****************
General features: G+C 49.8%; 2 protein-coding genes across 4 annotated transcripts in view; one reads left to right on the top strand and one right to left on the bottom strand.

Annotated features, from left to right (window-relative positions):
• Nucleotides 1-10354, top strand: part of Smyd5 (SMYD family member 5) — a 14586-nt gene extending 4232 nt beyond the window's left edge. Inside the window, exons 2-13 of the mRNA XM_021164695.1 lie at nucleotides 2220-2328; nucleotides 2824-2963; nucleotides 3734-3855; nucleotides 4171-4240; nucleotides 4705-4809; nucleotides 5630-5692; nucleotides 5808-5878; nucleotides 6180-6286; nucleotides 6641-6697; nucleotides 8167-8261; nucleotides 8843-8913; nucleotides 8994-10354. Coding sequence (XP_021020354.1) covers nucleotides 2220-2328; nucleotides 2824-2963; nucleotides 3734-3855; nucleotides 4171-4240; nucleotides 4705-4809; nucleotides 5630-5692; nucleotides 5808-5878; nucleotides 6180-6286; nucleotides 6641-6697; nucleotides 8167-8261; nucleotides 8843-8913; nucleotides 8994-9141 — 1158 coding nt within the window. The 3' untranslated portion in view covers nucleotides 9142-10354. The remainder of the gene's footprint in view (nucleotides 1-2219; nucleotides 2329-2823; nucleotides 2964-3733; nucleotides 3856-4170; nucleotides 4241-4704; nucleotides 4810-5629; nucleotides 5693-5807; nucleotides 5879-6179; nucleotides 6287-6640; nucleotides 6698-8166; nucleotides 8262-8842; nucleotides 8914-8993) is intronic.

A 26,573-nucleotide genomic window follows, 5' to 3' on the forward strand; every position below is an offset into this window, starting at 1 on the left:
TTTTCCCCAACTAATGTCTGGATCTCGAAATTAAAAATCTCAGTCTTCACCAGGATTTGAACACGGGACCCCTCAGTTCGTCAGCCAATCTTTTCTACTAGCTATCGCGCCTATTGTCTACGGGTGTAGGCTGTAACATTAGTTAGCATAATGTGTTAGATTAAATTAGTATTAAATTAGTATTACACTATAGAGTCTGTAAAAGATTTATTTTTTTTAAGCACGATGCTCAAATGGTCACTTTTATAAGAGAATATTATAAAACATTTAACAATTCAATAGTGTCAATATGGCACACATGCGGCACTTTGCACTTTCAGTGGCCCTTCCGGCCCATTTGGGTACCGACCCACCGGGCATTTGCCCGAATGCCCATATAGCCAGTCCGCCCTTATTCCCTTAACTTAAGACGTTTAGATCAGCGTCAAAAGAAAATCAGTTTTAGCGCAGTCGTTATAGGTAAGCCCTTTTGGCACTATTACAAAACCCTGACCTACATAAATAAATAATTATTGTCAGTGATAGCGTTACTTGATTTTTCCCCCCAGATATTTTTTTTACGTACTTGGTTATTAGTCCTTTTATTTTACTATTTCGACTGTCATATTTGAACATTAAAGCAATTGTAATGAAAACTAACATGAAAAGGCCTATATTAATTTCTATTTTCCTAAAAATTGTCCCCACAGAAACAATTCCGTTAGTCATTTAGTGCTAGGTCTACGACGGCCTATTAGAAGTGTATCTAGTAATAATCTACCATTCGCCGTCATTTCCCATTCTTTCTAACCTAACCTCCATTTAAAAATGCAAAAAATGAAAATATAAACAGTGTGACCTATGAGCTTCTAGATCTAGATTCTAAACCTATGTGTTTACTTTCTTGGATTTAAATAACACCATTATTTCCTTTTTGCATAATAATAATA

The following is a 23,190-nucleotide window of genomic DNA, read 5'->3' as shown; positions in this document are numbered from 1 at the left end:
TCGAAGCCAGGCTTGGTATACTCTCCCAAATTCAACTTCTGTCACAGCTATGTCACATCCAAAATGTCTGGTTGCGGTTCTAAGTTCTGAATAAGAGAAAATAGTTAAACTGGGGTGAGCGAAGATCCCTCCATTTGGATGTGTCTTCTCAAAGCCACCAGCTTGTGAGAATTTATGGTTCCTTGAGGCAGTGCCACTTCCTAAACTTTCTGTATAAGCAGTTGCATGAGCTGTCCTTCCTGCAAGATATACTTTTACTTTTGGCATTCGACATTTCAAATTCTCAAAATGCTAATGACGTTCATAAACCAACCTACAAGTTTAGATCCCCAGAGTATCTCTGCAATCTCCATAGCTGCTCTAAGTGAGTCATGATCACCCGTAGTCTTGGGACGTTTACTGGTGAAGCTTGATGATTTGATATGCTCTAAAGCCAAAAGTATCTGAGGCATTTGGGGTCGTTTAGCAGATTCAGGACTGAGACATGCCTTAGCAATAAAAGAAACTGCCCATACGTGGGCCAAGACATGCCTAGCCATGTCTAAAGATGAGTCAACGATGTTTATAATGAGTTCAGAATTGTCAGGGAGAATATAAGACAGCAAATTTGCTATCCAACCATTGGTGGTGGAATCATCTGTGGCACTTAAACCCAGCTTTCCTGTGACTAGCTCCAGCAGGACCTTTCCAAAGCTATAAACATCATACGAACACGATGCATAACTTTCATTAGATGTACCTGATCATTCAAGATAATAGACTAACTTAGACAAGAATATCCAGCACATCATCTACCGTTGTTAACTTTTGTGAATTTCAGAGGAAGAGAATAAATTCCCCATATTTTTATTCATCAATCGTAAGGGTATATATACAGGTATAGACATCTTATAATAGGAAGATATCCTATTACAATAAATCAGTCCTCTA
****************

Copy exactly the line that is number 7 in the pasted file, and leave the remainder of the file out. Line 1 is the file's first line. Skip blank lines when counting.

TCGAAGCCAGGCTTGGTATACTCTCCCAAATTCAACTTCTGTCACAGCTATGTCACATCCAAAATGTCTGGTTGCGGTTCTAAGTTCTGAATAAGAGAAAATAGTTAAACTGGGGTGAGCGAAGATCCCTCCATTTGGATGTGTCTTCTCAAAGCCACCAGCTTGTGAGAATTTATGGTTCCTTGAGGCAGTGCCACTTCCTAAACTTTCTGTATAAGCAGTTGCATGAGCTGTCCTTCCTGCAAGATATACTTTTACTTTTGGCATTCGACATTTCAAATTCTCAAAATGCTAATGACGTTCATAAACCAACCTACAAGTTTAGATCCCCAGAGTATCTCTGCAATCTCCATAGCTGCTCTAAGTGAGTCATGATCACCCGTAGTCTTGGGACGTTTACTGGTGAAGCTTGATGATTTGATATGCTCTAAAGCCAAAAGTATCTGAGGCATTTGGGGTCGTTTAGCAGATTCAGGACTGAGACATGCCTTAGCAATAAAAGAAACTGCCCATACGTGGGCCAAGACATGCCTAGCCATGTCTAAAGATGAGTCAACGATGTTTATAATGAGTTCAGAATTGTCAGGGAGAATATAAGACAGCAAATTTGCTATCCAACCATTGGTGGTGGAATCATCTGTGGCACTTAAACCCAGCTTTCCTGTGACTAGCTCCAGCAGGACCTTTCCAAAGCTATAAACATCATACGAACACGATGCATAACTTTCATTAGATGTACCTGATCATTCAAGATAATAGACTAACTTAGACAAGAATATCCAGCACATCATCTACCGTTGTTAACTTTTGTGAATTTCAGAGGAAGAGAATAAATTCCCCATATTTTTATTCATCAATCGTAAGGGTATATATACAGGTATAGACATCTTATAATAGGAAGATATCCTATTACAATAAATCAGTCCTCTA